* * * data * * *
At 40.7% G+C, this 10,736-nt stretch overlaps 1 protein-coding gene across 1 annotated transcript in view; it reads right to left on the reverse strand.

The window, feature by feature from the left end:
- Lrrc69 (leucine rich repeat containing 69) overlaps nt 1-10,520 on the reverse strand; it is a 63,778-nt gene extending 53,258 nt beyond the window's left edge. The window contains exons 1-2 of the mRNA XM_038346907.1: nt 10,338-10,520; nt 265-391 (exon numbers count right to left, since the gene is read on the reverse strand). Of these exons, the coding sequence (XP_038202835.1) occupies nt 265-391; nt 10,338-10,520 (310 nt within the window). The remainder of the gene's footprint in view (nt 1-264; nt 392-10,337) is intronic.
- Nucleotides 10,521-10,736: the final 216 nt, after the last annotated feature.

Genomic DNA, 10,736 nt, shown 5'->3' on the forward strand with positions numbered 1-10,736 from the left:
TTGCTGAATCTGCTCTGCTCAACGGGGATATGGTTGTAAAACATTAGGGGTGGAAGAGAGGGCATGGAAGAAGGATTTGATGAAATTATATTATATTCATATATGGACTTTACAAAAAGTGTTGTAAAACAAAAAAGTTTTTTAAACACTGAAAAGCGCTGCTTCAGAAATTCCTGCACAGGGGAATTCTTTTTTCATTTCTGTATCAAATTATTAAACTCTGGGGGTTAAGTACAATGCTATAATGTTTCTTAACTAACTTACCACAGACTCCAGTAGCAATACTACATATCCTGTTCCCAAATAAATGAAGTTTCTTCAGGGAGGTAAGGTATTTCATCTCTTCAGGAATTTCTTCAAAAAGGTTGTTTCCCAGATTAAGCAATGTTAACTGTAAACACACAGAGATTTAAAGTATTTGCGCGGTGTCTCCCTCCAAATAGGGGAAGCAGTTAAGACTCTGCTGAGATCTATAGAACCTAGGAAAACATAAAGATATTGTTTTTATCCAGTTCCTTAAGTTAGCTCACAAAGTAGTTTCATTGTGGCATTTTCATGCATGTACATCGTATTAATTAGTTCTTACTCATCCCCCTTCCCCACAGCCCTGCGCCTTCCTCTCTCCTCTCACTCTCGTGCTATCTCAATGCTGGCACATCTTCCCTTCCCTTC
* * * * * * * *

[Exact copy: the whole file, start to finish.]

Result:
At 40.7% G+C, this 10,736-nt stretch overlaps 1 protein-coding gene across 1 annotated transcript in view; it reads right to left on the reverse strand.

The window, feature by feature from the left end:
- Lrrc69 (leucine rich repeat containing 69) overlaps nt 1-10,520 on the reverse strand; it is a 63,778-nt gene extending 53,258 nt beyond the window's left edge. The window contains exons 1-2 of the mRNA XM_038346907.1: nt 10,338-10,520; nt 265-391 (exon numbers count right to left, since the gene is read on the reverse strand). Of these exons, the coding sequence (XP_038202835.1) occupies nt 265-391; nt 10,338-10,520 (310 nt within the window). The remainder of the gene's footprint in view (nt 1-264; nt 392-10,337) is intronic.
- Nucleotides 10,521-10,736: the final 216 nt, after the last annotated feature.

Genomic DNA, 10,736 nt, shown 5'->3' on the forward strand with positions numbered 1-10,736 from the left:
TTGCTGAATCTGCTCTGCTCAACGGGGATATGGTTGTAAAACATTAGGGGTGGAAGAGAGGGCATGGAAGAAGGATTTGATGAAATTATATTATATTCATATATGGACTTTACAAAAAGTGTTGTAAAACAAAAAAGTTTTTTAAACACTGAAAAGCGCTGCTTCAGAAATTCCTGCACAGGGGAATTCTTTTTTCATTTCTGTATCAAATTATTAAACTCTGGGGGTTAAGTACAATGCTATAATGTTTCTTAACTAACTTACCACAGACTCCAGTAGCAATACTACATATCCTGTTCCCAAATAAATGAAGTTTCTTCAGGGAGGTAAGGTATTTCATCTCTTCAGGAATTTCTTCAAAAAGGTTGTTTCCCAGATTAAGCAATGTTAACTGTAAACACACAGAGATTTAAAGTATTTGCGCGGTGTCTCCCTCCAAATAGGGGAAGCAGTTAAGACTCTGCTGAGATCTATAGAACCTAGGAAAACATAAAGATATTGTTTTTATCCAGTTCCTTAAGTTAGCTCACAAAGTAGTTTCATTGTGGCATTTTCATGCATGTACATCGTATTAATTAGTTCTTACTCATCCCCCTTCCCCACAGCCCTGCGCCTTCCTCTCTCCTCTCACTCTCGTGCTATCTCAATGCTGGCACATCTTCCCTTCCCTTC